Should You Travel by Train or Plane?

By: Raf Fabisz

Posted on

London Underground Train

Photo author: Tomas Anton Escobar

Travelling by train costs ‘50% more’ than flying, and prices could be holding back greener travel. Air travel may be cheaper than going by train, but with planes emitting six time more carbon, how should we be travelling?

The UK is home to some of the world's most congested cities. With many people taking flights or trains for long-distance trips each year, it is important to consider the impact of transport on global warming and climate change.

Airlines account for 11% of global CO² emissions, and trains account for just 0.25%. Despite this difference in percentage, rail travel has been found to cost ‘50% more’ than flying as the price increases with distance travelled. One way we can combat these high prices is by buying a 'Railcard' which will give you a third off on most of the UK's train services. This is an efficient way to save cash and reduce carbon emissions by not having to fly so often, or even at all!

"It’s important that we recognise the importance of rail travel for families as well as freight," says Lois Vallely from Moneymarketing

If we make these changes in transport methods, there would be a decrease of around 900 million tonnes of CO² equivalent per year – more than half of all global aviation emissions. Air travel may be cheaper than going by train; but with planes emitting six times more carbon (per passenger kilometre) how should we be travelling?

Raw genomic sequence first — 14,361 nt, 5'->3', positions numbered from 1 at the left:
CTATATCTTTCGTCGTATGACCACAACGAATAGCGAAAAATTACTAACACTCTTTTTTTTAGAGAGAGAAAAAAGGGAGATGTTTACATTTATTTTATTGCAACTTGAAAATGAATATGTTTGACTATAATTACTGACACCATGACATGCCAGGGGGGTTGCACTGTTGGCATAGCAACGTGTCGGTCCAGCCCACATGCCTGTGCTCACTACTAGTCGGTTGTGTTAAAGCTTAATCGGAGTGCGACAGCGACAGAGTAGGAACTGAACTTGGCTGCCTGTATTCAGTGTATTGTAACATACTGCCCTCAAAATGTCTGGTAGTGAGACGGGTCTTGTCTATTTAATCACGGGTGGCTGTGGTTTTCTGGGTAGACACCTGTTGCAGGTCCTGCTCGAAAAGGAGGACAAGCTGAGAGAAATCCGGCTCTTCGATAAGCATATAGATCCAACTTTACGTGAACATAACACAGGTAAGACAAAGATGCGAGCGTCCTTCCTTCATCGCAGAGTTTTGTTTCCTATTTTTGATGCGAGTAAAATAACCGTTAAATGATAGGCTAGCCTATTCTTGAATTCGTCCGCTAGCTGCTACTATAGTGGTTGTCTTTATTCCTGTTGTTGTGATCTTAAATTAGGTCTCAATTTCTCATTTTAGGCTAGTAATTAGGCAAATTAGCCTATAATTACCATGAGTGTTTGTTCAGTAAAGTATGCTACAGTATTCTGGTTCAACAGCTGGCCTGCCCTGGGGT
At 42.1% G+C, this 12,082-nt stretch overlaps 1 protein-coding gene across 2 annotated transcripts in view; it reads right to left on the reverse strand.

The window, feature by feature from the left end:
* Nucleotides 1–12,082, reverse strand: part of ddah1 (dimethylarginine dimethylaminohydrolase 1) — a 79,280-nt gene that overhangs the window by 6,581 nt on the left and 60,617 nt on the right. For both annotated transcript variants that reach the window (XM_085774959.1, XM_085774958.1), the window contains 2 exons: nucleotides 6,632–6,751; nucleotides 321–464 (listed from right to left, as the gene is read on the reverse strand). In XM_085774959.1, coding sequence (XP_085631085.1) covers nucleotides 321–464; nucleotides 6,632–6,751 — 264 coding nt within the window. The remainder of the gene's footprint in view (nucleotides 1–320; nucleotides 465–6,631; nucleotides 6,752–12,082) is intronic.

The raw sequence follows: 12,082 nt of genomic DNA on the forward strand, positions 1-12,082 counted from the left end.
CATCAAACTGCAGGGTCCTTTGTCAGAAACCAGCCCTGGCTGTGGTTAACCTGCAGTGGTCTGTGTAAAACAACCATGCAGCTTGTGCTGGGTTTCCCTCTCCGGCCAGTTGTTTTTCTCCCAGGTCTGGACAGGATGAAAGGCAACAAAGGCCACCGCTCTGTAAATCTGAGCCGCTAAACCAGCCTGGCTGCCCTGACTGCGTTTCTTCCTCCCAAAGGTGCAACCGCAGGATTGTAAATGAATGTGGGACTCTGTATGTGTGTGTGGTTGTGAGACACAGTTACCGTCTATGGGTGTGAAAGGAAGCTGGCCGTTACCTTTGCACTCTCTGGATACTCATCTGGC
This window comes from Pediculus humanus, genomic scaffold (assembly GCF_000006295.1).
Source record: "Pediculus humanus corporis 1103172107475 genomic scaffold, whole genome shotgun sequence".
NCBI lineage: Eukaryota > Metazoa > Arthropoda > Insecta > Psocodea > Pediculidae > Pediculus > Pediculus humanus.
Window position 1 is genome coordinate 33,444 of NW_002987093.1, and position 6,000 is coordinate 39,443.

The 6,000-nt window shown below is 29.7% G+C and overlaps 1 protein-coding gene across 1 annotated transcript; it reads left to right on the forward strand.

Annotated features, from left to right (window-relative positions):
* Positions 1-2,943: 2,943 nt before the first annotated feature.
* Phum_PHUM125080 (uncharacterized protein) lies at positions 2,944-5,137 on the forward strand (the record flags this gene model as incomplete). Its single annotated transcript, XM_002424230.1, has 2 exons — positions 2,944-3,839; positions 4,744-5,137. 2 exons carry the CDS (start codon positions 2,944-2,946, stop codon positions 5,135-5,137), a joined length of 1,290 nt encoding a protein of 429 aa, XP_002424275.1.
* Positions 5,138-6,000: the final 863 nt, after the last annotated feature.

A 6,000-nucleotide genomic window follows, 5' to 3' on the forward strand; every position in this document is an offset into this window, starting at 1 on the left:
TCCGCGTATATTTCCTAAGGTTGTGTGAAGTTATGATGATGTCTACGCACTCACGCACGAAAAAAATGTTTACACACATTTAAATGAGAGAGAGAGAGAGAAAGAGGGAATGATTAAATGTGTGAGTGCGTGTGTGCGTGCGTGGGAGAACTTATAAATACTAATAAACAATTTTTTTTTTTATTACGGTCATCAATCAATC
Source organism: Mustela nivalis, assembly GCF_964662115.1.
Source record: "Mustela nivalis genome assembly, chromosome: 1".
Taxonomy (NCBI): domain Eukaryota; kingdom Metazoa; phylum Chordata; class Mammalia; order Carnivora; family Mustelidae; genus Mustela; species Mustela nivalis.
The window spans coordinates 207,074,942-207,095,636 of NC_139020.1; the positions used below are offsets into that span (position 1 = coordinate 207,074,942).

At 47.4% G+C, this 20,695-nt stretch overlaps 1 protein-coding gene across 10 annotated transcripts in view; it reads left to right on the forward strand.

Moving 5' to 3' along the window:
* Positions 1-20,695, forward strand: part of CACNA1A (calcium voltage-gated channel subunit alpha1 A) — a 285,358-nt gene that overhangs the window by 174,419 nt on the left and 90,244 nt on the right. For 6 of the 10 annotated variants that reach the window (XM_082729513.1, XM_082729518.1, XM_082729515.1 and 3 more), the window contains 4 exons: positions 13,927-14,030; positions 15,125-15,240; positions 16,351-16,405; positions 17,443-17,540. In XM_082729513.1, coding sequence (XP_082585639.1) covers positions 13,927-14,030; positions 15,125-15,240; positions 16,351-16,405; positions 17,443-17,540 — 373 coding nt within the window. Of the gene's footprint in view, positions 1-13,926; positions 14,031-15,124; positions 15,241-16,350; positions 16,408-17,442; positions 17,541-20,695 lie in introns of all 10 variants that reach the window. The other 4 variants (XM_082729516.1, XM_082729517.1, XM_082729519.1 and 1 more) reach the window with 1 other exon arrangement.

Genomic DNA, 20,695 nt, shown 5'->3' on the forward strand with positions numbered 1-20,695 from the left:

The UK public transportation system, which includes rail and bus travel as well as cycling and walking, has the potential to reduce emissions by ‘at least 75%’.

Train travel is even more popular in mainland Europe, where the railway network offers travellers a wider choice of destinations and better connections. There are currently 2,000km of high-speed rail lines in operation across France for example. That’s compared to 11,560 km of motorways - which also emits significantly greater amounts of CO₂ per passenger kilometre than trains do."

"There is no guarantee that any future governments will maintain this level or support these investments." The Guardian reports on research by Friends of the Earth Scotland's senior transport campaigner Richard Dixon who estimates that £14 billion needs to be spent annually between now and 2050 if we want to meet our climate targets."

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